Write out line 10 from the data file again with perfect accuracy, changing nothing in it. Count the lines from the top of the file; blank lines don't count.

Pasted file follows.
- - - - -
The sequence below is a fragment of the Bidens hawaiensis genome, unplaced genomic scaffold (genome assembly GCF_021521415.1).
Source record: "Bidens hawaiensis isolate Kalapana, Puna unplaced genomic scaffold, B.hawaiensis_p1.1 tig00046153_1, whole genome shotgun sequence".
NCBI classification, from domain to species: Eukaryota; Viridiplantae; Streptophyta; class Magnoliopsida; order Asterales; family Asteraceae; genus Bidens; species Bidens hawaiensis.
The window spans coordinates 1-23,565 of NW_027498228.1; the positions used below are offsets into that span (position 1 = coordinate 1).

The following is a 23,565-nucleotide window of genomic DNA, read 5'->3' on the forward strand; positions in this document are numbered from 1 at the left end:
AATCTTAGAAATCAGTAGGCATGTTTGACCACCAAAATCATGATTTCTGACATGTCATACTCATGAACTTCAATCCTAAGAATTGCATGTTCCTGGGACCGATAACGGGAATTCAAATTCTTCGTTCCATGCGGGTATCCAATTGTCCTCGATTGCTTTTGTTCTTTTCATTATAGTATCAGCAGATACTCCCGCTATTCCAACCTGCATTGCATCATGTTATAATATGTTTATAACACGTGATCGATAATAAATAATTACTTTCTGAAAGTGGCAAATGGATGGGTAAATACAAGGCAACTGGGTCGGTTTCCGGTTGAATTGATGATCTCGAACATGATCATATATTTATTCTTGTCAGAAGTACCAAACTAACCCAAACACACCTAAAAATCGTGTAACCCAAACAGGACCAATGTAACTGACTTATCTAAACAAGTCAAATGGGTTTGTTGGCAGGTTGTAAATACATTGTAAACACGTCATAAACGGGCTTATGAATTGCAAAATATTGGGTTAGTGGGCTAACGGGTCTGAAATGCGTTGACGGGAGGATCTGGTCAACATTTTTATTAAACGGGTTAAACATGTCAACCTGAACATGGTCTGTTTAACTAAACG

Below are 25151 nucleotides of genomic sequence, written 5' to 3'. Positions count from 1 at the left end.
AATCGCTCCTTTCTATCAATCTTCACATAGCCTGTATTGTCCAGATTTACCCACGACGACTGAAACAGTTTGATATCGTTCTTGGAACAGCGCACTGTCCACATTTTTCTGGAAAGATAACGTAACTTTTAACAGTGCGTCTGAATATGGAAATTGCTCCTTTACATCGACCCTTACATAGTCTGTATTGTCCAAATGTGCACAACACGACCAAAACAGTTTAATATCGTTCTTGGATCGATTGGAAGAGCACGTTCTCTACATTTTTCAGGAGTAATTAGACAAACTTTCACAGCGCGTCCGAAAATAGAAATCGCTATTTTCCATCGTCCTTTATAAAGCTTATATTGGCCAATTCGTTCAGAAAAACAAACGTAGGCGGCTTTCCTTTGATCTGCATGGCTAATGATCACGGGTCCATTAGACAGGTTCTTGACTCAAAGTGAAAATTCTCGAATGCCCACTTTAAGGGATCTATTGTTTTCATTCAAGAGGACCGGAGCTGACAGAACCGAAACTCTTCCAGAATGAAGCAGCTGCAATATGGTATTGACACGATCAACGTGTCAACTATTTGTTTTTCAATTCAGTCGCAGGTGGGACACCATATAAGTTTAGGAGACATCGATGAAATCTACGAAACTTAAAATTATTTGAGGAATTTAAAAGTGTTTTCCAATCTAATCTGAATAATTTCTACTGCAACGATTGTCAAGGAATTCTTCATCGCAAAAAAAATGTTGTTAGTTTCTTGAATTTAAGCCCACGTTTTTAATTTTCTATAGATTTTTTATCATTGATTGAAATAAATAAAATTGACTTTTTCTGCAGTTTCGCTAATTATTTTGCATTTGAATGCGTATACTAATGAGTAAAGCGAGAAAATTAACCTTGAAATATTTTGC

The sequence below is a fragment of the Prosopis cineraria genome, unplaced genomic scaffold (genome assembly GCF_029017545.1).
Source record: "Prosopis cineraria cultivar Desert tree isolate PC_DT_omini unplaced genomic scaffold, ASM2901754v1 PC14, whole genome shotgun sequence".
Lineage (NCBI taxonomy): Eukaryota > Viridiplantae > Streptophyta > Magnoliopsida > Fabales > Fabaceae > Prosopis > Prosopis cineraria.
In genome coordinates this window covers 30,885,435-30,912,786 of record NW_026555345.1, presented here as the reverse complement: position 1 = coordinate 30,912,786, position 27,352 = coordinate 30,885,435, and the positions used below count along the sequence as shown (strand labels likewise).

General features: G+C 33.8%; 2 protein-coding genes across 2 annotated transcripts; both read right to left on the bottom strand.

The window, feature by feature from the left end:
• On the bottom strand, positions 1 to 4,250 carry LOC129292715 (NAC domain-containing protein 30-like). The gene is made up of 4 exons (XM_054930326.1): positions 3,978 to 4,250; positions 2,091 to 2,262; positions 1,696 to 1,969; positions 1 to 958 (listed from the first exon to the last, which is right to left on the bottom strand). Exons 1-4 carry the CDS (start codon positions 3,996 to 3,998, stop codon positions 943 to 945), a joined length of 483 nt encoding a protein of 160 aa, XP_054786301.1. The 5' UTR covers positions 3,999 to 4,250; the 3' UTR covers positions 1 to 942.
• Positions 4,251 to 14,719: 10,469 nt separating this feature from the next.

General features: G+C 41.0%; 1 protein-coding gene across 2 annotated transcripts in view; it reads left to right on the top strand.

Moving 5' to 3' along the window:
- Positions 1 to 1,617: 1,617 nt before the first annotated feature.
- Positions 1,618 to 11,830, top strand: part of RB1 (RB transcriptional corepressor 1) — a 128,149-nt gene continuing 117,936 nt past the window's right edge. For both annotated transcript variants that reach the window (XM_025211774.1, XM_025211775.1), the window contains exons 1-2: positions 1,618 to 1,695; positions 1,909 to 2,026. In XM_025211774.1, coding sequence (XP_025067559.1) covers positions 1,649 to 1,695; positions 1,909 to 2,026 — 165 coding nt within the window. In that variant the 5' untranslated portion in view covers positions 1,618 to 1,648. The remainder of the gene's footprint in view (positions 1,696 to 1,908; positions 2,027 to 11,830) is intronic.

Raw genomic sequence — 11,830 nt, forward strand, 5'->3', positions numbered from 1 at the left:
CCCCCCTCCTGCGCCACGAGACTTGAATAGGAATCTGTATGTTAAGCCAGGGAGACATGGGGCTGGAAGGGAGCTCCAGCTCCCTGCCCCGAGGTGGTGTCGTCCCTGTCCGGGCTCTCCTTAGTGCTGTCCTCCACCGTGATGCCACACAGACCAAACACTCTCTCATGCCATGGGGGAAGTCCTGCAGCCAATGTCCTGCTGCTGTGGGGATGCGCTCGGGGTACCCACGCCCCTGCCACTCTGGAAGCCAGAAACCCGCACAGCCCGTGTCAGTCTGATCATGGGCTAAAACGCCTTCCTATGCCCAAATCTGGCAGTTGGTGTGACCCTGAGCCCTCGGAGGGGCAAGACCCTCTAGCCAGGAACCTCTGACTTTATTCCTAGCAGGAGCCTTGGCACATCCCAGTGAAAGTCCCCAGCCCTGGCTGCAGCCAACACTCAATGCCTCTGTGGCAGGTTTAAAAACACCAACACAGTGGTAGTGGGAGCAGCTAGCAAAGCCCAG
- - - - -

Source record: "Prosopis cineraria cultivar Desert tree isolate PC_DT_omini unplaced genomic scaffold, ASM2901754v1 PC14, whole genome shotgun sequence".